The main impression left on my mind, looking at this in America, was not the human misery engendered by this problem. That goes without saying. It was the enormous demand on skill, care and expertise that addiction, even on a small scale, will make. Drug addiction is prodigal of skilled human resources—resources which we have not got in this country in superabundance. We must do all we can administratively and in other ways to reduce that demand. I do not say that we can beat this thing. That would be a loose and misleading expression. H. L. Mencken has called it "intrinsically and eternally insoluble". But at least perhaps we can contain it, if we properly use the help of social workers, teachers, police, doctors, church and other services. But it will call for a main effort. It will call for a bigger and more costly effort than many now realise. It will call for more clearly-defined Ministerial responsibility, for a sharper sense of urgency and for much clearer directions from the Government than any that we have yet had.

7.57 p.m.

The Minister of Health (Mr. Kenneth Robinson)

The public is justifiably concerned about the growing misuse of dangerous drugs, and the Government welcome this opportunity for a discussion of the problems and of our policy for tackling them. We have listened to a thoughtful and reasoned speech from the right hon. Member for Ashford (Mr. Deedes) who has, I know, a special interest in this subject and who, as the House will know, has been appointed a member of the new Advisory Committee on Drug Dependence.

It may be helpful if I stress at the outset that when I refer to dangerous drugs I am doing so in the statutory context, meaning drugs such as morphine, cocaine and heroin. This carries no implication that other drugs addictive to a greater or lesser degree such as the amphetamines and barbiturates, are free from danger for those who habitually take them. Indeed, I would not dissent from much that the right hon. Gentleman said on this subject. I should mention that my right hon. Friend the Minister of State, Home Office will be dealing in greater detail with the problems of control of amphetamines and the like, in winding up the debate.

Although there are no reliable figures of the total incidence in this country of the addiction to dangerous drugs, it appears to be small, but recent trends have been disturbing particularly in relation to the number of young addicts. In 1959 the total number of dangerous drug addicts known to the Home Office was 454. In 1965 the total had risen to 927. In 1959 there were no known addicts under the age of 20. In 1964 there were 40, and in the following year 145, all but 11 being addicted to heroin or cocaine.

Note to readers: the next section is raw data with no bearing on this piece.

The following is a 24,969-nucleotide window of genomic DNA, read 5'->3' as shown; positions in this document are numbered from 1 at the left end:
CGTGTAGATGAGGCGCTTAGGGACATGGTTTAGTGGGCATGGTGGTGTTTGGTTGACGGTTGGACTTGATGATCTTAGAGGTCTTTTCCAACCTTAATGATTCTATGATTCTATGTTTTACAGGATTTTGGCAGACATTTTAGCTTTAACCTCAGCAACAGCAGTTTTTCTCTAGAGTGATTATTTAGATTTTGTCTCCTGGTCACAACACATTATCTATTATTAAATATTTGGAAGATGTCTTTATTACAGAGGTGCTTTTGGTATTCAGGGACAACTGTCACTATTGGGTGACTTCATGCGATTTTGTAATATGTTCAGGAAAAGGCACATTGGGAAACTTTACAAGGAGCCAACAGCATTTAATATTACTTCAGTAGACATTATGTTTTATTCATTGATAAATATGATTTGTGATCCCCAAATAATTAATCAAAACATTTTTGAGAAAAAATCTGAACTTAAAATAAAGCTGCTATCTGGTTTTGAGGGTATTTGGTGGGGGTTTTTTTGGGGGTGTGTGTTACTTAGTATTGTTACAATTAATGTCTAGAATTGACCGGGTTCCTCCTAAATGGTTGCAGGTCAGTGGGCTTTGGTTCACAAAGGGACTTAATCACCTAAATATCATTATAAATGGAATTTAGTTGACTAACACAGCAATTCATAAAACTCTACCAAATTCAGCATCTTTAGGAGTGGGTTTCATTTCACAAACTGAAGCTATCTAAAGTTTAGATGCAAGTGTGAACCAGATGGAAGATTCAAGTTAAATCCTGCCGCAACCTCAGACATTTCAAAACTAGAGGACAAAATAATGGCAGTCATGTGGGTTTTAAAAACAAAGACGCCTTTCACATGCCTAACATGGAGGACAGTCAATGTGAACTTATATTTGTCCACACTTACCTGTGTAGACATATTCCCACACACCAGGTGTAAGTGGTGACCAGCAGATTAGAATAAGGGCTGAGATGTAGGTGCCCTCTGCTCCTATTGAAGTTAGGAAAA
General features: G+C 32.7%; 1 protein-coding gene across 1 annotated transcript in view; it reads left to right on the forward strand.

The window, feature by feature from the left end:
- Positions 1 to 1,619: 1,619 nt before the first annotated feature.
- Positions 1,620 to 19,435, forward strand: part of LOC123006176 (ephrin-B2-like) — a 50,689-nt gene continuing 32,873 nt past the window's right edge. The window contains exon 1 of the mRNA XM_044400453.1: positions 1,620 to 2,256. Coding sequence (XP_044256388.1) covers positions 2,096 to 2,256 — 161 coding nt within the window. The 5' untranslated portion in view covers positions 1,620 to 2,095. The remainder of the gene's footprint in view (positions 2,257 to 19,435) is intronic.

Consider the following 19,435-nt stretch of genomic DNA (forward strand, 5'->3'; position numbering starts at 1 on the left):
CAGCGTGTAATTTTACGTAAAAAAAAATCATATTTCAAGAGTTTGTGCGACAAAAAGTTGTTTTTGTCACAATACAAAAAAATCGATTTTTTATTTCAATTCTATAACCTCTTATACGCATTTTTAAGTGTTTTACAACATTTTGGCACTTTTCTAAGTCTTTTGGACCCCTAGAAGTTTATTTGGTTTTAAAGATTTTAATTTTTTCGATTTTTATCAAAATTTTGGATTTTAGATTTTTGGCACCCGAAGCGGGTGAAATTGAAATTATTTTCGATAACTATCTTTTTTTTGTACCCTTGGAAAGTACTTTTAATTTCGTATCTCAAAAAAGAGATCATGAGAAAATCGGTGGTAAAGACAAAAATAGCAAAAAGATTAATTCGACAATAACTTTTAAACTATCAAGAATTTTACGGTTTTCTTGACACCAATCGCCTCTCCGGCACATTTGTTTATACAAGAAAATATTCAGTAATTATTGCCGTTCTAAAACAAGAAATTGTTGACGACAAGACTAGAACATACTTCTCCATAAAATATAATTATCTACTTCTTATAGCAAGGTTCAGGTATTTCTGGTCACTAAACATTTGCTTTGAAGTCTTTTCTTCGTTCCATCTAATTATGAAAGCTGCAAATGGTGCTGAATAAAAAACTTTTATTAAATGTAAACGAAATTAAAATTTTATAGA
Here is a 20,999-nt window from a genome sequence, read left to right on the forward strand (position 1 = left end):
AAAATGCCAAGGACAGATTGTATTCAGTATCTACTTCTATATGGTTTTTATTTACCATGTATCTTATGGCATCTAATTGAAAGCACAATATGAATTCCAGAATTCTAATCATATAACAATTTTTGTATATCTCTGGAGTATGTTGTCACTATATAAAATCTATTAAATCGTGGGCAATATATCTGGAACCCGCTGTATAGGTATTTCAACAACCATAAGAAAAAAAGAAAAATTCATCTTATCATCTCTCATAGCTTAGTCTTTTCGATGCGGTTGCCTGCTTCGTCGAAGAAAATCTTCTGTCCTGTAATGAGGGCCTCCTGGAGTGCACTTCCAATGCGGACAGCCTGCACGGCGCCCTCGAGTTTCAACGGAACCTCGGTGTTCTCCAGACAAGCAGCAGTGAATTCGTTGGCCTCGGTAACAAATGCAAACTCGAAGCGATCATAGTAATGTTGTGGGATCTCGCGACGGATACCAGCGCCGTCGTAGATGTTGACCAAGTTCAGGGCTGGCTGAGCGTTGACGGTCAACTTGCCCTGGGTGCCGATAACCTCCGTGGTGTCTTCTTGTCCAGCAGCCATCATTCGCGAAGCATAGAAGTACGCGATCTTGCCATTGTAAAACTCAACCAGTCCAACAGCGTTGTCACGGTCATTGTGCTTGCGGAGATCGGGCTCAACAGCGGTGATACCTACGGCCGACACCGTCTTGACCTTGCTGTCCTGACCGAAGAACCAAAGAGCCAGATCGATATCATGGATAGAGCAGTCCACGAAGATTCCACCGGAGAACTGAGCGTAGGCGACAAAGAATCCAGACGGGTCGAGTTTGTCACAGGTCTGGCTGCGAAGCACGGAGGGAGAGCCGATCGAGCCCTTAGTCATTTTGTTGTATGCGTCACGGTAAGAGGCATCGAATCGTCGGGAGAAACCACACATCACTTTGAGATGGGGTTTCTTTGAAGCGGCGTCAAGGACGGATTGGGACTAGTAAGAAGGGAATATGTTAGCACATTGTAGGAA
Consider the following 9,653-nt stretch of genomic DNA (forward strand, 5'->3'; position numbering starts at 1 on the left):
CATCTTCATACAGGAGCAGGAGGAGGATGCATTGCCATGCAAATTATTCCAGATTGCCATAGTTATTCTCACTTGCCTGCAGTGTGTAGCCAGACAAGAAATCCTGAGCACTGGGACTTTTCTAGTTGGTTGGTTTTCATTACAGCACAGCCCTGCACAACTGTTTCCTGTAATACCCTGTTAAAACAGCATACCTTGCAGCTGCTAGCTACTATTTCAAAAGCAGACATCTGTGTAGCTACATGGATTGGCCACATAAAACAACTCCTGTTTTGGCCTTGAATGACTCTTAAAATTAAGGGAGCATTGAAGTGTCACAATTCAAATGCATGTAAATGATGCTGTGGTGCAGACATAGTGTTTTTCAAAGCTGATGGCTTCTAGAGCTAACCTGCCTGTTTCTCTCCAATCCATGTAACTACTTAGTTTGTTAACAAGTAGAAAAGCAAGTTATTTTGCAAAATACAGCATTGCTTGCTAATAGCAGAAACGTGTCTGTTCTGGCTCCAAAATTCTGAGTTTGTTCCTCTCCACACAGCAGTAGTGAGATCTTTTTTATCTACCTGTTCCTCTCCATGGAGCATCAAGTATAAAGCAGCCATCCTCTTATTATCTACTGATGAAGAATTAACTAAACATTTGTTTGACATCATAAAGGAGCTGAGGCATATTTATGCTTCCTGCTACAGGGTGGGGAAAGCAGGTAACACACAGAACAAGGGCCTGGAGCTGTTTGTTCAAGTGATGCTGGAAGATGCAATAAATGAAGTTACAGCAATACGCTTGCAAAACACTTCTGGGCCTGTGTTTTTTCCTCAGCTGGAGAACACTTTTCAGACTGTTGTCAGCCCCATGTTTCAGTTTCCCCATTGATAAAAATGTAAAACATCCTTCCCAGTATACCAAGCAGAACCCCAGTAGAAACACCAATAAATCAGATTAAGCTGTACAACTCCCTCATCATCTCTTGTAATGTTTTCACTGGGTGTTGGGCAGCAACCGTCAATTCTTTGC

The increase in addiction is a matter for deep concern but, as the right hon. Gentleman fairly said, it is a problem which we must try to keep in the right perspective. The figures are small compared with those in some other countries. For example, there is an estimated total of more than 3,000 addicts in Canada, with a population one-quarter of ours, and in the United States there are between 40,000 and 60,000 in New York City alone. Nevertheless, the marked increase in addiction, especially among the young, has properly given rise to serious public concern.

My right hon. Friend the Minister of State will deal with arrangements for the control of dangerous drugs and with related matters which may arise in the debate. I propose to confine myself to outlining the action taken or proposed by the Government to implement the recommendations of the Inter-Departmental Committee on Drug Addiction. This Committee was reconvened in 1964 to consider whether its earlier advice in relation to the prescribing of dangerous drugs needed revision. As hon. Members know, the late Lord Brain, of whose recent death we all learned with so much regret, was the chairman not only of the Inter-Departmental Committee but also of the new Advisory Committee on Drug Dependence. Lord Brain enjoyed an international reputation as one of the most distinguished neurologists this country has produced, and his death is a serious loss to medicine. It is appropriate in this debate that I should acknowledge the debt we owe to Lord Brain for his great interest and careful examination of the problem of drug addiction and for his guidance [HON. MEMBERS: "Hear, hear."]

The House will know that the findings of the Brain Committee were, in brief, that there had been a disturbing rise in the incidence of addiction to heroin and cocaine and that the main source of supply was over-prescribing of these drugs by a small number of doctors who were nevertheless acting within the law. The Government have accepted this finding. The Committee recommended measures designed, on the one hand, to prevent over-prescribing of heroin to addicts and, on the other, to avoid such restriction of lawful supplies of drugs to addicts as would encourage the introduction of a new illicit market in drugs. To strike this kind of balance is, perhaps, the crux of the problem. Clearly, we cannot allow the spread of addiction to go unchecked, but the steps we take must not encourage the establishment of a black market in heroin which would tend not only to accelerate the increase in addiction but to spread criminal activities.